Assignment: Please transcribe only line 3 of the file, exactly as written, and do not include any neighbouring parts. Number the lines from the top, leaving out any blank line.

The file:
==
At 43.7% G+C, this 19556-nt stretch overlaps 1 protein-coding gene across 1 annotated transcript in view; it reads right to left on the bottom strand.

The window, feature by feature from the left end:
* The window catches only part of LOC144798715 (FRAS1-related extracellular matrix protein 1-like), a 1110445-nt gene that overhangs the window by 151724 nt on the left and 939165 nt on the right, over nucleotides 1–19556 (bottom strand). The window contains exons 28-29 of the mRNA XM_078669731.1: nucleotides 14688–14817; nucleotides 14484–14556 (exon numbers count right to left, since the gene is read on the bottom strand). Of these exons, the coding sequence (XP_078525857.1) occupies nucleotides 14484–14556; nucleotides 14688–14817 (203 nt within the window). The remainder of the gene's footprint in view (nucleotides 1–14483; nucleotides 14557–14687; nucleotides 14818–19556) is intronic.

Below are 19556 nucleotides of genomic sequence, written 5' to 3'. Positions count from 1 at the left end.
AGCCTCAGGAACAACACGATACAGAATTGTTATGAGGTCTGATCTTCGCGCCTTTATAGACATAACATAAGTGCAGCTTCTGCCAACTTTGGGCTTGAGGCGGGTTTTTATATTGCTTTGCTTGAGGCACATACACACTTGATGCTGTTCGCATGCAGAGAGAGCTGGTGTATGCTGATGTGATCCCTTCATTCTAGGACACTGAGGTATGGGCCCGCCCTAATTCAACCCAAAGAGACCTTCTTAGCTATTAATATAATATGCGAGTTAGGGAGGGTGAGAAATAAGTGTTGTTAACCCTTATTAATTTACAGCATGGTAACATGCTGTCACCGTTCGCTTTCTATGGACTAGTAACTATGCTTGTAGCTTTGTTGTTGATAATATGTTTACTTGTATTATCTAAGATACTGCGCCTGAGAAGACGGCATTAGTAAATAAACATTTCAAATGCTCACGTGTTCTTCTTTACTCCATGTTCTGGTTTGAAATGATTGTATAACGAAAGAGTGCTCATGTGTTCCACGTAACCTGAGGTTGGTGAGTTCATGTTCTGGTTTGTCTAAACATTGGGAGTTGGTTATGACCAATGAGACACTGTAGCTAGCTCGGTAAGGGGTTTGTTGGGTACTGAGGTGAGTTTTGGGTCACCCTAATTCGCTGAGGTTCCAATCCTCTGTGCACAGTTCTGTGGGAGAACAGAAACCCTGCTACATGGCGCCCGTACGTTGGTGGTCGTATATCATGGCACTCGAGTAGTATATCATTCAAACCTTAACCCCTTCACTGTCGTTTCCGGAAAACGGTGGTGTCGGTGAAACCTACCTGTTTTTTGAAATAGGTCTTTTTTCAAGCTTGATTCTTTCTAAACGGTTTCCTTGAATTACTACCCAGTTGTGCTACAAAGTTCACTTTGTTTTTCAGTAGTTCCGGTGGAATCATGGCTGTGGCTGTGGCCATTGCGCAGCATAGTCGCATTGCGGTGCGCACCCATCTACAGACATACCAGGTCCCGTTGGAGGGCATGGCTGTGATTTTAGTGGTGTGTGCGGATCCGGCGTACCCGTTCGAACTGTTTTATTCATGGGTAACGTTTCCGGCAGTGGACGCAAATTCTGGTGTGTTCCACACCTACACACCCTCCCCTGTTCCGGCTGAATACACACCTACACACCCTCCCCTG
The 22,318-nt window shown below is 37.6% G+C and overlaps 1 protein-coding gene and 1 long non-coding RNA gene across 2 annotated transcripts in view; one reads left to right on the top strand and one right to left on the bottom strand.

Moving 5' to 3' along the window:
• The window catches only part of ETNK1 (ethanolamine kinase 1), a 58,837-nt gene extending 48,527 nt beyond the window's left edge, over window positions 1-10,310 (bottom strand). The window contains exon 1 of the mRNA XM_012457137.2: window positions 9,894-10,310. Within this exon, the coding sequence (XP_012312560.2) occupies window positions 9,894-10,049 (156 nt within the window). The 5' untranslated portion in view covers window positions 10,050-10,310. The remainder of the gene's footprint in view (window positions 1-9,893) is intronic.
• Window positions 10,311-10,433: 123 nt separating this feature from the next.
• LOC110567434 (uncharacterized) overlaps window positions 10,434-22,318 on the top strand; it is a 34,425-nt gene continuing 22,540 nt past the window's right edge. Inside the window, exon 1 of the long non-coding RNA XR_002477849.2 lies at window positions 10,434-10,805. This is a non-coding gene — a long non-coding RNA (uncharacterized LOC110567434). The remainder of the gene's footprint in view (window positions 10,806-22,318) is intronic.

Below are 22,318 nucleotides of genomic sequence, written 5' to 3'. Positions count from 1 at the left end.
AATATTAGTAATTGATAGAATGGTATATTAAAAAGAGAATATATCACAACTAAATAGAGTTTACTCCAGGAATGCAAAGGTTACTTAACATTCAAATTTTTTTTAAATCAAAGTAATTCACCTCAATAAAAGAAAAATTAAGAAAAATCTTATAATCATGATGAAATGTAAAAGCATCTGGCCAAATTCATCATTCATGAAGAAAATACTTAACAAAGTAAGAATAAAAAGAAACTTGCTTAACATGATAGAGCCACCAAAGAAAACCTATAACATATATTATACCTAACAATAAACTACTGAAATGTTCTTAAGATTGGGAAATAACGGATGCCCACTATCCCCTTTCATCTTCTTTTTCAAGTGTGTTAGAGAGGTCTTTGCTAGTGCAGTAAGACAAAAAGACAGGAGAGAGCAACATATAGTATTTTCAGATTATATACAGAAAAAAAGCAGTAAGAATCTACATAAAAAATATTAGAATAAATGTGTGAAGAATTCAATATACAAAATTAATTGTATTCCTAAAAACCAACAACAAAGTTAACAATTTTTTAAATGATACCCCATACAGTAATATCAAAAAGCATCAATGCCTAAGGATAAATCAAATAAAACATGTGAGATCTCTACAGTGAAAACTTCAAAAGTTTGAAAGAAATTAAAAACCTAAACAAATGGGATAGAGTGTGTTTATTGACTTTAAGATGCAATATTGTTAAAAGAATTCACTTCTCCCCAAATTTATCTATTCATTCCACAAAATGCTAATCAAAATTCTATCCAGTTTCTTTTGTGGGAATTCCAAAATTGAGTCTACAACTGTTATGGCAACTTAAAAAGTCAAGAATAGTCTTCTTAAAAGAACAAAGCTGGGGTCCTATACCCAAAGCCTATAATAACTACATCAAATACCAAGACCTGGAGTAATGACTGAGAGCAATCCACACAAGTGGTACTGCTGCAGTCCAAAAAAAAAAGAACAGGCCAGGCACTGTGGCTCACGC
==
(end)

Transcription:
* The window catches only part of LOC144798715 (FRAS1-related extracellular matrix protein 1-like), a 1110445-nt gene that overhangs the window by 151724 nt on the left and 939165 nt on the right, over nucleotides 1–19556 (bottom strand). The window contains exons 28-29 of the mRNA XM_078669731.1: nucleotides 14688–14817; nucleotides 14484–14556 (exon numbers count right to left, since the gene is read on the bottom strand). Of these exons, the coding sequence (XP_078525857.1) occupies nucleotides 14484–14556; nucleotides 14688–14817 (203 nt within the window). The remainder of the gene's footprint in view (nucleotides 1–14483; nucleotides 14557–14687; nucleotides 14818–19556) is intronic.